Art Miami opens tonight!

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CEG at Booth A209

In its 28th edition, Art Miami remains as one of the nation’s leading international contemporary and modern art fairs, showcasing an array of iconic and exemplary works for more than 140 international galleries from over 22 countries. 

This year, Art Miami is debuting in a brand new prestigious waterfront location! The VIP Preview to benefit the Pérez Art Museum Miami takes place today, Tuesday, December 5, from 5:30 – 10:00 pm with a special hour of advanced access from 4:30 – 5:30 pm. We are thrilled to be showcasing the work of Daniel Beltrá, Clarissa Bonet, Liat Elbling, Omar Imam, Ysabel LeMay, Sandro Miller, Laurent Millet, Robert & Shana ParkeHarrison, Gregory Scott and Bettina von Zwehl.

Click here to view all the artwork and be sure to visit us this week at booth A209!

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Art Miami

December 5 – December 10, 2017
The Art Miami Pavilion
1 Miami Herald Plaza @ NE 14TH St.
Downtown Miami
On Biscayne Bay between the Venetian & Macarthur Causeways
Miami, FL 33132

Download a complimentary pass for Art Miami on our website here.

Hours:

Wednesday, December 6 11am – 8pm
Thursday, December 7 11am – 8pm
Friday, December 8 11am – 8pm
Saturday, December 9 11am – 8pm
Sunday, December 10 11am – 6pm

Happy Thanksgiving from CEG!

Everyone at CEG wishes you and yours a Happy Thanksgiving!

Our 30-year anniversary is in one short week. We are thankful for the amazing artists we represent, as well as for the support we’ve received from our collectors and all the friends of the gallery over the years.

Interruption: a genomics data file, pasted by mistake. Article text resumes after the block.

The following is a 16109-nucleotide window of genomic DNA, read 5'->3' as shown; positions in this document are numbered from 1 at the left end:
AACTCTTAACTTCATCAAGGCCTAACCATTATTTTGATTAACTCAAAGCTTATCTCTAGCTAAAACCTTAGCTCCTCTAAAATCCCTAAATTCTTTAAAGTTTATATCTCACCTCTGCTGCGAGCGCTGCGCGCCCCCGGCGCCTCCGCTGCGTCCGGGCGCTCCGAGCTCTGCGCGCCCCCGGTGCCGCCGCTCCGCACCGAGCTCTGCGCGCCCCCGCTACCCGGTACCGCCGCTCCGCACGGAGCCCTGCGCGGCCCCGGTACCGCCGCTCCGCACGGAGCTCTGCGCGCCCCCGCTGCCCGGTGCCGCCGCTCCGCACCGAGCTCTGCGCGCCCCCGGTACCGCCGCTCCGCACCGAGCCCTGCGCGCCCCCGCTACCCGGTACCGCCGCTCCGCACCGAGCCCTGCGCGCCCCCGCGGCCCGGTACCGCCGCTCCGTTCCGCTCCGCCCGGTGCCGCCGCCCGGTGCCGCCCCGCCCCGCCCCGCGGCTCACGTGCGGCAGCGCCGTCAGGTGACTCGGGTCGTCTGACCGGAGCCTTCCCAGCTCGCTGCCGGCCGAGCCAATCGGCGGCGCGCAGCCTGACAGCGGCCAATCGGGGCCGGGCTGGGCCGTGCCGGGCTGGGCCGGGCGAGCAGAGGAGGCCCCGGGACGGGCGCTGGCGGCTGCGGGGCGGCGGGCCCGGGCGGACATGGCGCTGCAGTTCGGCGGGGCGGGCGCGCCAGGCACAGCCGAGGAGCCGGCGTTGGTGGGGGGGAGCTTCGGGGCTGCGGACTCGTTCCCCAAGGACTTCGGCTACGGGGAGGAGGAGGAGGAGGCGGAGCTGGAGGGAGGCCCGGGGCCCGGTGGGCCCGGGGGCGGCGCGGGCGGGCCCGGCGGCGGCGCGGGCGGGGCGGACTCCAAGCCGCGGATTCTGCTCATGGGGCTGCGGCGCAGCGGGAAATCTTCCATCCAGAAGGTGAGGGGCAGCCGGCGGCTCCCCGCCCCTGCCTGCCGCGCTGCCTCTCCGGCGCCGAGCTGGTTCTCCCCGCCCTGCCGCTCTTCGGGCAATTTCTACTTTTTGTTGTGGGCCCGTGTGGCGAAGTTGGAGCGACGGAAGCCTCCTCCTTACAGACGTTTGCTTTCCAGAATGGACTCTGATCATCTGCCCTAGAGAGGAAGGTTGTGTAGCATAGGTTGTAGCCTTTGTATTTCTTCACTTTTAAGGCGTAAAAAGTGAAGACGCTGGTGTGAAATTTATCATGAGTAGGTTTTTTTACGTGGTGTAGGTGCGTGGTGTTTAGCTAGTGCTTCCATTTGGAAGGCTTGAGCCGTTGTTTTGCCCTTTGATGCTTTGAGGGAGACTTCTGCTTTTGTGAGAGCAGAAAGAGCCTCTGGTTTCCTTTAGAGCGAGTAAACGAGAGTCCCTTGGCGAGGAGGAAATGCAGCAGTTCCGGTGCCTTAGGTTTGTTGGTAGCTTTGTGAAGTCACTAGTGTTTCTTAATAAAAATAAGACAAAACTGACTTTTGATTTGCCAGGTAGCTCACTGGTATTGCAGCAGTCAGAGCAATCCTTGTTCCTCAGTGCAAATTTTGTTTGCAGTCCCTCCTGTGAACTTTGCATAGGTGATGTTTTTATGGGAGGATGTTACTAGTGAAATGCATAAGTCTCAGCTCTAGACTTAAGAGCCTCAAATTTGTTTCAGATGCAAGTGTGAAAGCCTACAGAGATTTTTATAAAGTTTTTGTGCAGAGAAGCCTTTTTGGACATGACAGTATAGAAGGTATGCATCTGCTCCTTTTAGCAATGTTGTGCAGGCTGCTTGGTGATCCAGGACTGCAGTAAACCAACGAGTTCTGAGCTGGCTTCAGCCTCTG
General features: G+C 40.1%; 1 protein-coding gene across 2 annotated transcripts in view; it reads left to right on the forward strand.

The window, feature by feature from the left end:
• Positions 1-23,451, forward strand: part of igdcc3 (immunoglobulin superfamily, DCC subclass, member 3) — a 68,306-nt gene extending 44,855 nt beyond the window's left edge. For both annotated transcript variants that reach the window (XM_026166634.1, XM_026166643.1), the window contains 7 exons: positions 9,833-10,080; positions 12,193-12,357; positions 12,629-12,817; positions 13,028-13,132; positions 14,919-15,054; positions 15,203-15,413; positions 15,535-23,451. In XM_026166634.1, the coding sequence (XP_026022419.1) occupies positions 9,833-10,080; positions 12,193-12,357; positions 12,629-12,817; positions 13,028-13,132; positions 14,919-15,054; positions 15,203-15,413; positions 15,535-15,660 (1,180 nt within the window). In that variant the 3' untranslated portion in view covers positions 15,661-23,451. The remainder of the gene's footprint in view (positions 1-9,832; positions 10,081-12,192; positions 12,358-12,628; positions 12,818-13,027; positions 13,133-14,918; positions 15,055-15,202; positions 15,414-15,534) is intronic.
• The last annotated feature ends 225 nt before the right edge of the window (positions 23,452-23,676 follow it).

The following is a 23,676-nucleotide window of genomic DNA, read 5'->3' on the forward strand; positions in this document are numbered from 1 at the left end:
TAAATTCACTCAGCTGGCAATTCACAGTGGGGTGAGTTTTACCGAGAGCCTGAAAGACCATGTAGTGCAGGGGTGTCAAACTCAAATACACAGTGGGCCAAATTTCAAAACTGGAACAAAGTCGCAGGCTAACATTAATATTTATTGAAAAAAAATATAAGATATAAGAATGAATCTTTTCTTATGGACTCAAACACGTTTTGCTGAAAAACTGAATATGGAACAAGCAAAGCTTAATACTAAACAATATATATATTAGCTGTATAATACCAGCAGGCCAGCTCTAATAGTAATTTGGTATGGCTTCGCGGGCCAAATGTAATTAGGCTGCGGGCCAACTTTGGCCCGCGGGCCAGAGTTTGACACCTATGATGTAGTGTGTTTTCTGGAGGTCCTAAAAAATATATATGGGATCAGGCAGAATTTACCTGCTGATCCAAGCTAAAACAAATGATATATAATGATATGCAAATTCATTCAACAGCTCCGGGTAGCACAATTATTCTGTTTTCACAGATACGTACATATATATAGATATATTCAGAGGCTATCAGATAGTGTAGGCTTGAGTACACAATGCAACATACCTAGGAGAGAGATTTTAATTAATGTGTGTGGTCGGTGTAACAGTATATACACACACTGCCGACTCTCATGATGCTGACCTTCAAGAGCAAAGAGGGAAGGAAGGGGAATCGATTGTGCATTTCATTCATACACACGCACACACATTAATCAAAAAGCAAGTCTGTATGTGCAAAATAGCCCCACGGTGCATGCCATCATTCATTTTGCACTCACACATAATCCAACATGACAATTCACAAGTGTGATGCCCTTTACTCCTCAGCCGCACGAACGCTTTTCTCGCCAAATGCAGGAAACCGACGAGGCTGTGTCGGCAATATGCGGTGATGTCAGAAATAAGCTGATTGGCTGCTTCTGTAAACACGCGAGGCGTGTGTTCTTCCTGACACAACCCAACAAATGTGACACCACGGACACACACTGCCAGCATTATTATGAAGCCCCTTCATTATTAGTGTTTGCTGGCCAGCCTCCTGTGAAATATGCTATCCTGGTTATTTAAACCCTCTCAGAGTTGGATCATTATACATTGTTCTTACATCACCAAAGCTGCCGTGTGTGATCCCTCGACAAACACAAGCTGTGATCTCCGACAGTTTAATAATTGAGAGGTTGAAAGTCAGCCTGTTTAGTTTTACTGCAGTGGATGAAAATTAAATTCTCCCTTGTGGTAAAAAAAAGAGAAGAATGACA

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Wishbones, 2014 © Elizabeth Ernst

We will be closed November 23 through November 27. The gallery will reopen with normal business hours on Tuesday November 28. Have a safe and happy holiday!

Jim Ferguson joins the Chicago Project!

We are excited to present the work of our newest Chicago Project artist, Jim Ferguson!

Reconstructed Space 2, 1986
Reconstructed Space 2, 1986 © Jim Ferguson

About Jim: “I like to classify myself not as an emerging artist but as a reemerging artist. I have a BFA from San Francisco Art Institute and MFA from the School of the Art Institute of Chicago. After getting my BFA, I started showing and selling my work. As a result of this effort my work is in the collections of the Dallas Museum of Art, Seattle Art Museum, Museo Nacional de Antropologia- Mexico, Amon Carter Museum of American Art, The Art Institute of Chicago, and numerous private collections. I am also included in the Macmillian Encyclopedia of Photographic Artists and Innovators. I took an extended leave of absence from showing but not photographing.  Now I’m reemerging into the fine art photography scene.”

Reconstructed Space 3, 2008
Reconstructed Space 3, 2008 © Jim Ferguson

Reconstructed Space

Reconstructed Space is a portfolio made up of abstract landscape images taken in Europe, Asia, Latin America and the U.S. My intent was to share the hidden realities I see with my altered sense of depth perception.

Born cross-eyed, corrective surgery left me with no depth perception. I developed a different way of seeing things, measuring spaces, layers and distances that I use in my photography. It is this vision I share with my viewers.

Reconstructed Space 5, 1986
Reconstructed Space 5, 1986 © Jim Ferguson

Once I select a scene, I deconstruct then reconstruct the scene to show the viewer my take on the place, often creating an unfamiliar and potentially a disorienting depiction. I sometimes reinterpret a space by flattening and compressing layers of the various elements in the image.

I emphasize light, shadow, form and movement, in an effort to depict my personal perspective. By purposefully avoiding people and turning off color in my images I am able to produce a cleaner, stronger, more abstract photograph that brings out the graphic nature and textural elements in the shot.

Reconstructed Space 9, 2014
Reconstructed Space 9, 2014 © Jim Ferguson